UK-based artificial intelligence firm SwiftKey was bought by Microsoft for a reported $250 million (£174 million) yesterday.
DeepMind was bought by Google for £400 million in 2014 while speech technology startup VocalIQ was bought by Apple in October 2015, for a sum rumoured to be up to $100 million (£68 million).
What is SwiftKey?
In short, SwiftKey is a predictive keyboard for your smartphone. It can be used instead of the standard operating system keyboard, but it offers quite a different, more personalised experience: it ‘learns’ the typer’s writing style and automatically corrects typos.
It also has a ‘swipe to type’ feature which lets users drag their finger over the letters on the keyboard to form sentences, rather than by more conventional tapping.
Who is behind SwiftKey?
SwiftKey was set up by Cambridge grads Jon Reynolds (CEO) and Dr Ben Medlock (CTO) in 2008. Their first Android app was released in 2010 and SwiftKey launched in the Apple App Store in 2014.
The pair say that they found it slow and frustrating to type on touchscreens and resolved to find a way to improve the experience, making it easier for people to interact with their technology.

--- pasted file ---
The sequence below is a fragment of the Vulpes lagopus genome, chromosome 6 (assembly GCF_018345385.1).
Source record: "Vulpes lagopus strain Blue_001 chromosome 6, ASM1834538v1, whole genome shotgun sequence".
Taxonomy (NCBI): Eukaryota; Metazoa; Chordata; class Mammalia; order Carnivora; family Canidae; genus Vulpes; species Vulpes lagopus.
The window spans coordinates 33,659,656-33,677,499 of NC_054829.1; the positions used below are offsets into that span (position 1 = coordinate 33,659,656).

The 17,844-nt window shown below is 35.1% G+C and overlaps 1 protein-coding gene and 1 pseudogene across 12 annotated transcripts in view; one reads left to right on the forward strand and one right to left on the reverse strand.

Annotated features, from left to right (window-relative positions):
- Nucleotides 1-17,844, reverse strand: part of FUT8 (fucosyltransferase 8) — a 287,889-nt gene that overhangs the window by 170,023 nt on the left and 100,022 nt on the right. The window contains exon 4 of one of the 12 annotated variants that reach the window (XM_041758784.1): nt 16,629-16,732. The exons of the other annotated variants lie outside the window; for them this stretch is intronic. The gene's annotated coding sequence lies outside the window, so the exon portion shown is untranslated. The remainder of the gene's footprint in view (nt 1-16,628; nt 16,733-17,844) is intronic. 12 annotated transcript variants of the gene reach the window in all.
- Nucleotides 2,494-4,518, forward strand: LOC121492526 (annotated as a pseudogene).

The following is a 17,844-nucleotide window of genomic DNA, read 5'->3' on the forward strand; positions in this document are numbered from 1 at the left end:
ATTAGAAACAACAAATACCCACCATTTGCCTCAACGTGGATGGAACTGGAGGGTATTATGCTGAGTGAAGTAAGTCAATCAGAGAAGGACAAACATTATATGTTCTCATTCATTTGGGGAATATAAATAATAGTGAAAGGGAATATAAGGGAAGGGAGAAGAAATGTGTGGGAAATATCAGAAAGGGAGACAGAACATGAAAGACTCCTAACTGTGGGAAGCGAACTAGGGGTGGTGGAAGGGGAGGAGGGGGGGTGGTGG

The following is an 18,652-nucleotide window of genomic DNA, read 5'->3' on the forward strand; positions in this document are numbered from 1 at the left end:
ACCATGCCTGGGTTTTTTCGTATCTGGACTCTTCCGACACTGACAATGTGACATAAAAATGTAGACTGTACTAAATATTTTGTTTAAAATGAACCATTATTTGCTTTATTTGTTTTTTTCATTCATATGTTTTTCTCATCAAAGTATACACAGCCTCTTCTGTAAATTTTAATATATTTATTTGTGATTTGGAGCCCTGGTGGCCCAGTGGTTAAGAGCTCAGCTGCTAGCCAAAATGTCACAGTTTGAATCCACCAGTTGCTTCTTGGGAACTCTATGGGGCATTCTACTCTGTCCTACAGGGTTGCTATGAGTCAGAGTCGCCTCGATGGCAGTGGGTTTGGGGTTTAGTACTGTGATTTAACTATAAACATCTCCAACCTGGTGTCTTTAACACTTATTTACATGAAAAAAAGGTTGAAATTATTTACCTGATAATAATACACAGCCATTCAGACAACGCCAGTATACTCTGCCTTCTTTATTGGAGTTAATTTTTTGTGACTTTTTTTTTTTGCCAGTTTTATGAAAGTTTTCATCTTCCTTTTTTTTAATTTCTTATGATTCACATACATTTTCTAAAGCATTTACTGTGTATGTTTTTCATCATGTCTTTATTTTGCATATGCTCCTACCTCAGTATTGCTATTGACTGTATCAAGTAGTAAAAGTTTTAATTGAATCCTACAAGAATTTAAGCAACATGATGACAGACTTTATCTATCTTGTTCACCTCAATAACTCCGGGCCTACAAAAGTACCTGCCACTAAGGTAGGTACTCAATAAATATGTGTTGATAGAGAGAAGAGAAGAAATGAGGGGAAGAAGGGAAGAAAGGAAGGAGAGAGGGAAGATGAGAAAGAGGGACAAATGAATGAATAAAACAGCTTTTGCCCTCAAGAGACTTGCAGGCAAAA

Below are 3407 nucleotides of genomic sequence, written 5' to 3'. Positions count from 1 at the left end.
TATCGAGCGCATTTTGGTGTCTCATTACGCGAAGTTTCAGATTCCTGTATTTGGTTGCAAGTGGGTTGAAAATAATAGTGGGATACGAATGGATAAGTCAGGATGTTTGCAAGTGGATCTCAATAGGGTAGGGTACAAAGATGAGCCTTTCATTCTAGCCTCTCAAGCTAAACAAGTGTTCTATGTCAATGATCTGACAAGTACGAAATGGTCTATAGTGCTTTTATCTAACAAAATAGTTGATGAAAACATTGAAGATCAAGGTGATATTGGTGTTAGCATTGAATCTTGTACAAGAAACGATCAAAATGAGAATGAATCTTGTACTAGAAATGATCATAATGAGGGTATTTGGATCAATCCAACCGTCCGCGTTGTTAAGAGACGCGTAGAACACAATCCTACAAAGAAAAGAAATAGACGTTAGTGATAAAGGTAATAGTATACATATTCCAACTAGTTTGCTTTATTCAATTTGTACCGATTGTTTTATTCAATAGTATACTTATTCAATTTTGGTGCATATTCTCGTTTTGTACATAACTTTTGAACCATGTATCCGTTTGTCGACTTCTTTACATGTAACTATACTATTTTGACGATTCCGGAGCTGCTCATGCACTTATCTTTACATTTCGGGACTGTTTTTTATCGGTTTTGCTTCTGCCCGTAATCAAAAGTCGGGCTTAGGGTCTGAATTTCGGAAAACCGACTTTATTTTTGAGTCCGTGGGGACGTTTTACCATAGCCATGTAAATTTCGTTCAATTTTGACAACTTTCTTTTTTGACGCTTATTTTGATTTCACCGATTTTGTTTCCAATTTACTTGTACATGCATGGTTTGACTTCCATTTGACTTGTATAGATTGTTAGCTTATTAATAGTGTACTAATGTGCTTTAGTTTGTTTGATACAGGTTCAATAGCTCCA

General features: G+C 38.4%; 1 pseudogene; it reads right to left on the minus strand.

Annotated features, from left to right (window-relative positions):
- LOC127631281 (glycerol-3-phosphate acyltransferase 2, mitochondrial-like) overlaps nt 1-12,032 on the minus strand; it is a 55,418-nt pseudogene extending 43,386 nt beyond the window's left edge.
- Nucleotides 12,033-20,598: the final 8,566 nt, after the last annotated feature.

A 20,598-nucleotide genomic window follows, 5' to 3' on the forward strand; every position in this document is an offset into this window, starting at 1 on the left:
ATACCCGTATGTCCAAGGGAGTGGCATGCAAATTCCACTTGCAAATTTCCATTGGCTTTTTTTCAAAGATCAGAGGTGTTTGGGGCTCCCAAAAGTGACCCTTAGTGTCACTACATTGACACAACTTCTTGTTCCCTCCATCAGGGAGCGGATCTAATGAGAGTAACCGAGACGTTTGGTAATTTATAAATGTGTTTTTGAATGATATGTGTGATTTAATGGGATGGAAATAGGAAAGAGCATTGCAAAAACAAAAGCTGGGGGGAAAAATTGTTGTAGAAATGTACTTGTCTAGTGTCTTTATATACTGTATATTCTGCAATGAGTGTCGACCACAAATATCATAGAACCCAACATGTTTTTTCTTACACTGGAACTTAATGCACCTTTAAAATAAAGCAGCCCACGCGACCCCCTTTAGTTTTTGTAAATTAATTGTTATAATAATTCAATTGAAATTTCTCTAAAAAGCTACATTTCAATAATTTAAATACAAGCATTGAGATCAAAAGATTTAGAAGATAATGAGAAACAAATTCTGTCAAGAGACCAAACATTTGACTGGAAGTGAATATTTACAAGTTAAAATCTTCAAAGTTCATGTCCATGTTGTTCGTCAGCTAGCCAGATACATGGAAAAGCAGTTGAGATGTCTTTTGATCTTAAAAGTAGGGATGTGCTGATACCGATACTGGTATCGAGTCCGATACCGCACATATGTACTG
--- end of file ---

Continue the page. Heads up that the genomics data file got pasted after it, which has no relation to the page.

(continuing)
The app is now featured on over 300 million devices and is integrated into a number of smartphones including Samsung and OnePlus devices. SwiftKey is also famously the computer software on Prof Stephen Hawking's wheelchair.
Before being bought by Microsoft the company had raised $20 million in venture capital from Accel Partners, Octopus Investments and Index Ventures. It has offices in London, San Francisco and Seoul.
The SwiftKey app started as a paid for app, which means no adverts, but with the increase in popularity and competition of free-to-install apps in 2014, SwiftKey decided to follow suit. Later that same year, Apple allowed customisable keyboard applications on their app store so SwiftKey created an iOS app.
Its main rivals are keyboard apps Swype, Adaptxt and Fleksy.
What does the future hold?
Microsoft is soon set to launch their own keyboard app for iOS – it now seems likely this will use some of SwiftKey’s technology.
The 41-year-old US tech giant claims the acquisition was to show that they are committed to branching out and bring their services to all platforms.
Evidently it is part of the company’s new mobile strategy where, rather than focusing on hardware, it aims to dominate the device-agnostic productivity software market.
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